Prototyping using Django

I am writing a series on how to prototype and release a product very fast using just a few tools! This is a three-part tutorial. The first part will be writing an API in Django. The second part will be writing an iOS app using React-native, and the last part will be writing a web app in Angular.JS. These three tools will allow you to prototype and push something out the door very quickly!


Lets get started with writing our API in Django! All you need to know for now is that “Django is a high-level Python Web framework”. If you’re not sure what a web framework is or haven’t built an API in the past then just follow along, and hopefully you’ll get the gist of it!

In this tutorial we’ll be using Python 2.7.10. We’re going to be making an app to show a list of events that are happening. Firstly, lets setup a virtual environment! Specifically we’ll be using virtualenvwrapper. This allows you to easily switch between virtual environments. If you’ve already setup virtual environments - feel free to use your own and skip this part.

Run these following commands in your Terminal:

pip install virtualenv
pip install virtualenvwrapper

Put these into your ~/.bash_profile:

export WORKON_HOME=$HOME/.virtualenvs
source /usr/local/bin/virtualenvwrapper.sh

Now that you have virtualenvwrapper installed, you can create a virtual environment by running mkvirtualenv <project_name>. We’re going to be calling our project today. This is just the name of your product. Substitute it with whatever you want! todayapp is just the name of the virtual environment - feel free to call it your project name. So go ahead and run:

mkvirtualenv todayapp

After you create this virtual environment you should be inside it! You should see something like this: (todayapp)abhiagarwal at Abhis-MacBook-Pro in ~ in your Terminal window. The first part just lets you know which virtual environment you are in. To leave the virtual environment just do deactivate, and to go into a virtual environment run workon todayapp.

This is great! Now you have a virtual environment setup. We can start building our Django API! Let’s start the Django development! First you’ll need to install django in your virtual environment. So stay in the virtual environment you’re in, and run:

pip install Django==1.9

This should install Django with the version 1.9. We’ll stick with version 1.9 since it’s the newest version (at the time this post was written). If you want to look at all the Python packages that are available in your virtual environment you can do a pip freeze. Right now when you do run pip freeze you should see:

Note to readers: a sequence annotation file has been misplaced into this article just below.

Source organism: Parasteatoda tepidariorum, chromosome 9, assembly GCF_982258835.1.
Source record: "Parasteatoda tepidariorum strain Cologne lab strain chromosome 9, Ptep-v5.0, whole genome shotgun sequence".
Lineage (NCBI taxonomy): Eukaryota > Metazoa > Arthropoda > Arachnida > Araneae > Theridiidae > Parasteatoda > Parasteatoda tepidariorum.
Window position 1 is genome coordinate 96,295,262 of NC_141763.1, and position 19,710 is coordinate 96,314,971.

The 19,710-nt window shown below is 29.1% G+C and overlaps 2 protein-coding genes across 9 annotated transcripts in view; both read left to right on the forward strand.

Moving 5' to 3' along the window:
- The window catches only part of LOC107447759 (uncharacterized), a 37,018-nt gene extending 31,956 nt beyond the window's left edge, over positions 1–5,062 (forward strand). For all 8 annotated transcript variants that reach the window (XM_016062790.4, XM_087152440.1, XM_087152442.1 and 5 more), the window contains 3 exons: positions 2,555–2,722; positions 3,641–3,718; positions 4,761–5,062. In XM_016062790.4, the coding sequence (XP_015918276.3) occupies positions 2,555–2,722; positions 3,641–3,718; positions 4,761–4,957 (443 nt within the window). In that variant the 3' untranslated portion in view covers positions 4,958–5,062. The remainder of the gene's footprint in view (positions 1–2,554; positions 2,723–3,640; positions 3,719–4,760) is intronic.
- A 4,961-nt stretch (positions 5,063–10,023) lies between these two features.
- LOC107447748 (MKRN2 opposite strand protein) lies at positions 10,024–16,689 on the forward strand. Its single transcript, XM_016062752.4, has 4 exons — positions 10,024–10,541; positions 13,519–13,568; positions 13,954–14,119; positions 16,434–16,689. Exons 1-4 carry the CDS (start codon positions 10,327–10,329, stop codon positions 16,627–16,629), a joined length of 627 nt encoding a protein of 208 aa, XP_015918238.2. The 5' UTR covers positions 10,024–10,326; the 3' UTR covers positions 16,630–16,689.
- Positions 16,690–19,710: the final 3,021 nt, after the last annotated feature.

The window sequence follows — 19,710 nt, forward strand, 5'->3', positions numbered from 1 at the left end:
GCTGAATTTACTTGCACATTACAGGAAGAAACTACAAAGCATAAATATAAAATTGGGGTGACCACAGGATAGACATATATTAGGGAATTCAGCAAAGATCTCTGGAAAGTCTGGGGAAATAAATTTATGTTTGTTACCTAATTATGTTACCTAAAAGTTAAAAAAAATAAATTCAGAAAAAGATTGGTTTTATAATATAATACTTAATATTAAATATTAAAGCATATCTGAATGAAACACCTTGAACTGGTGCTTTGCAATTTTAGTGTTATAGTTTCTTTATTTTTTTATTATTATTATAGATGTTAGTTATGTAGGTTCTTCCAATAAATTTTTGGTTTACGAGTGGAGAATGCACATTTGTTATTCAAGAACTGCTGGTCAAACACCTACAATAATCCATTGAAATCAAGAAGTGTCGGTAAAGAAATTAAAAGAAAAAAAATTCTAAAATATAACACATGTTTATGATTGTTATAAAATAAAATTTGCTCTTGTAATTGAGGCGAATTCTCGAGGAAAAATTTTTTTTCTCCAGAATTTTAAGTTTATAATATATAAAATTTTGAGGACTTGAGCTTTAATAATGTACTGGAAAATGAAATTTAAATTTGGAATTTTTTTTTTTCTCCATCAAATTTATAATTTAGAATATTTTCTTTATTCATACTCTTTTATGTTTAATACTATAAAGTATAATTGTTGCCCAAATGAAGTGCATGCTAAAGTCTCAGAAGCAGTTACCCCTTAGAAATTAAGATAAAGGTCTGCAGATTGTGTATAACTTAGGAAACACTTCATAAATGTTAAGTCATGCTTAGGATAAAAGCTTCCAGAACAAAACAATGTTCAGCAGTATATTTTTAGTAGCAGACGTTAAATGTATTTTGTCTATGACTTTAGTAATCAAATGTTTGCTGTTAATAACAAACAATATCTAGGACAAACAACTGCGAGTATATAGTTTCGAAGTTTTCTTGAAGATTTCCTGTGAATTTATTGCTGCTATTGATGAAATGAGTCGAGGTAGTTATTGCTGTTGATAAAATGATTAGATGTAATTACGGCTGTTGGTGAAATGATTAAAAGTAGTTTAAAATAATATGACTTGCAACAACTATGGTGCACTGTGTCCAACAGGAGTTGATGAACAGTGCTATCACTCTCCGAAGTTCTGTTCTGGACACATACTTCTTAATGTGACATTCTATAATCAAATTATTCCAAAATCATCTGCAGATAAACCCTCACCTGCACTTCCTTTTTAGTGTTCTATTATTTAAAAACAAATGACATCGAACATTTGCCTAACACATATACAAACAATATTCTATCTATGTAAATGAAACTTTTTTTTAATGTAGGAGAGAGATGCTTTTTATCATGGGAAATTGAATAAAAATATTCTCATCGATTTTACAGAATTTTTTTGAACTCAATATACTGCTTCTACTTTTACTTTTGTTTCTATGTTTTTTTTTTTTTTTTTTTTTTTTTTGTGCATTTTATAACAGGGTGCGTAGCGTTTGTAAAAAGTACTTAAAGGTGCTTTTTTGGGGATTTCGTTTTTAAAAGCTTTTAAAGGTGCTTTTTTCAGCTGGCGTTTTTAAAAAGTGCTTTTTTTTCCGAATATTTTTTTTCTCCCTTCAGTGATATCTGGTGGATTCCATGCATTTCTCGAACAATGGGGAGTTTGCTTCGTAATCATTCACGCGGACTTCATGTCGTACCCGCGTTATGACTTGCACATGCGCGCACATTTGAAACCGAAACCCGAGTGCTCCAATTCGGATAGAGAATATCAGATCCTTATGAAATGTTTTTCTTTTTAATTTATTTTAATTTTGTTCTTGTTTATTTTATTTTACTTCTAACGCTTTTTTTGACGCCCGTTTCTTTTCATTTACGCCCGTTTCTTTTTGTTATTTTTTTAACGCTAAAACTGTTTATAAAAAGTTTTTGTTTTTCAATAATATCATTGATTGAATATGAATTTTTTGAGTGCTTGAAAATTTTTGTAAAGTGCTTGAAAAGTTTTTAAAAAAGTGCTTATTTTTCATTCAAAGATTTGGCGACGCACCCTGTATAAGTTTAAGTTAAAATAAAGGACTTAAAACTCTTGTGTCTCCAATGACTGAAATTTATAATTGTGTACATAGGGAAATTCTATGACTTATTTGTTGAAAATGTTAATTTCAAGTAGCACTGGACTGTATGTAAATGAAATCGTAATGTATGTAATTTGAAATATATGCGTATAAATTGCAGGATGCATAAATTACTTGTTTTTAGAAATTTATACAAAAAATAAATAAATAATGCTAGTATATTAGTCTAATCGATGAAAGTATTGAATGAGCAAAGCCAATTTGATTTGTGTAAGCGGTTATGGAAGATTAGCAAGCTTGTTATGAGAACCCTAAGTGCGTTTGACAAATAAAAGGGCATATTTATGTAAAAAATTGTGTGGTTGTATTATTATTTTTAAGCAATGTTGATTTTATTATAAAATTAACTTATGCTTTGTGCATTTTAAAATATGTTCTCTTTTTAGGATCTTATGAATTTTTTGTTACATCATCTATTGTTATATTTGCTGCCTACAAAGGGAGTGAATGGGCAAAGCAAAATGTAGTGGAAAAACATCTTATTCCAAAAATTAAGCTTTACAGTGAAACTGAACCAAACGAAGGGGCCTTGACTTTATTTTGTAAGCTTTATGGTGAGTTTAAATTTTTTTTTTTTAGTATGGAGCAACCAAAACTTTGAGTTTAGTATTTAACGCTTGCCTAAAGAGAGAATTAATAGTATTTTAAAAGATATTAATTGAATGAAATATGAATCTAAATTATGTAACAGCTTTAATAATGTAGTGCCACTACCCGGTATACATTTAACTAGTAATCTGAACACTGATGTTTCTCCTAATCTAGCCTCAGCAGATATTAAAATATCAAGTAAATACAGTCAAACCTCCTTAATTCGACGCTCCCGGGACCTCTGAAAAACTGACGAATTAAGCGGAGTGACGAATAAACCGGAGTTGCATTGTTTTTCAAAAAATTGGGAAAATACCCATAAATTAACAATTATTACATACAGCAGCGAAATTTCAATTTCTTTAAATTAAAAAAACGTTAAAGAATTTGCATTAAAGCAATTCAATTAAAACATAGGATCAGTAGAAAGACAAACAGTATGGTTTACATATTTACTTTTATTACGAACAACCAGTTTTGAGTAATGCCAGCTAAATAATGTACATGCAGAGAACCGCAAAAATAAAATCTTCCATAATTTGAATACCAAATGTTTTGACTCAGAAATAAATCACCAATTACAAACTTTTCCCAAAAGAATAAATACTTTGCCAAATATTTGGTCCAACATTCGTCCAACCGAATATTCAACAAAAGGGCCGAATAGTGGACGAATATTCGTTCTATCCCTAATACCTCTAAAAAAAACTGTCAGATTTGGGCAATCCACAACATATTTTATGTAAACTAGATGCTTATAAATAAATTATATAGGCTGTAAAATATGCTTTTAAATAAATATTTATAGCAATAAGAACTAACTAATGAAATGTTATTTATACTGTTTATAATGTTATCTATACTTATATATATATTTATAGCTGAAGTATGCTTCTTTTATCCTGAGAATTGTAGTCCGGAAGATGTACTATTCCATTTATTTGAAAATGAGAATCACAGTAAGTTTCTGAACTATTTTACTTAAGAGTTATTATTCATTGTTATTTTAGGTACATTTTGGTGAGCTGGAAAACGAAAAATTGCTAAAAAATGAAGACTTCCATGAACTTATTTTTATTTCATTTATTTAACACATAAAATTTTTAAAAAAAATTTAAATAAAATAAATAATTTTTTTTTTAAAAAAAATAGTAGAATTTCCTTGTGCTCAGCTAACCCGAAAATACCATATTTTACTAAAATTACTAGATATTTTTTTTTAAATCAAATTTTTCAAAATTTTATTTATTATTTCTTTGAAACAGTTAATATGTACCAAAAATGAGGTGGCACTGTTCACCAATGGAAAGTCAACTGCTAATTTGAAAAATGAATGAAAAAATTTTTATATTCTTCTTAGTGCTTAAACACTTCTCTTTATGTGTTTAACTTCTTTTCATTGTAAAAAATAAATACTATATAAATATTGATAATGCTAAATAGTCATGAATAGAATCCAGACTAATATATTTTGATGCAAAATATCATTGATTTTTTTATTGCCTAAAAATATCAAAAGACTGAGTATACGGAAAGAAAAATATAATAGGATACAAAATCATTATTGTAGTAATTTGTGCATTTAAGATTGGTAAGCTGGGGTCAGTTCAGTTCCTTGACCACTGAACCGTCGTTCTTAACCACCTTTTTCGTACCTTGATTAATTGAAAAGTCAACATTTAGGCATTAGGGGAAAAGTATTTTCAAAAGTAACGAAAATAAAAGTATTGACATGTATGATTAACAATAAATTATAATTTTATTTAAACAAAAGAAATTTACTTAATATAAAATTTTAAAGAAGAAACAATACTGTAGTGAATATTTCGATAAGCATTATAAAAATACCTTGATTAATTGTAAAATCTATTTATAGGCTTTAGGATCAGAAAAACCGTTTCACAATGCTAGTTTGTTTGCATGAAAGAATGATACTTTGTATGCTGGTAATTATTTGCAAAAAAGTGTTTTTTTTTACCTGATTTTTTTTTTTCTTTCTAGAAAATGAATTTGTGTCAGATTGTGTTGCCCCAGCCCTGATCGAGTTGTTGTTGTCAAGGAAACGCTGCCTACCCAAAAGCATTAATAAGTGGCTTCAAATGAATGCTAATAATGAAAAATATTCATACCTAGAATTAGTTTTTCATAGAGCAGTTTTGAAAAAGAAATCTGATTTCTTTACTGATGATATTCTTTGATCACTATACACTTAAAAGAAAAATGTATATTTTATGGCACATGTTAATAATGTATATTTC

Django==1.9
wheel==0.24.0

This should have installed a command in your environment called django-admin. We’ll put our API in a folder called today-api. So go ahead and do:

mkdir today-api
cd today-api

The location of where this is on your computer is not too important as this point. To start a new Django project you can run:

django-admin startproject today

This will create a directory called today in the folder. At this point you should see the following structure:

.
├── today-api
    └── today
        ├── manage.py
        └── today
            ├── __init__.py
            ├── settings.py
            ├── urls.py
            └── wsgi.py

Each of these files are responsible for how your Django app will run. Taken from the Django documentation (which is quite incredible and useful):

  • “The outer today/ root directory is just a container for your project. Its name doesn’t matter to Django; you can rename it to anything you like.”
  • manage.py: A command-line utility that lets you interact with this Django project in various ways. You can read all the details about manage.py in django-admin and manage.py.”
  • “The inner today/ directory is the actual Python package for your project. Its name is the Python package name you’ll need to use to import anything inside it (e.g. today.urls).”
  • today/__init__.py: An empty file that tells Python that this directory should be considered a Python package. (Read more about packages in the official Python docs if you’re a Python beginner.)”
  • today/settings.py: Settings/configuration for this Django project. Django settings will tell you all about how settings work.”
  • today/urls.py: The URL declarations for this Django project; a “table of contents” of your Django-powered site. You can read more about URLs in URL dispatcher.”
  • today/wsgi.py: An entry-point for WSGI-compatible web servers to serve your project. See How to deploy with WSGI for more details.”

Especially when you’re prototyping you don’t want to reinvent the wheel. So we’re going to be replying on a couple Python packages that will help us accelerate our development. First of all we’re going to be setting up the structure of our application. This is where we begin using some Django best practices.

To initially run your Django app you can cd today, and run ./manage.py runserver. It should alert you by saying that “you have unapplied migrations; your app may not work properly until they are applied”. This is Django telling you that you basically have to run database migrations. You can simply follow what Django tells you to do and run python manage.py migrate. This is interchangeable with ./manage.py migrate. Basically what this means is that Django is importing the necessary models at the beginning into your database. Initially, Django uses SQLite. So when you run the migrations you should see db.sqlite3 in your directory. We’re going to be switching to using another database later on, but for now we’ll stick with SQLite.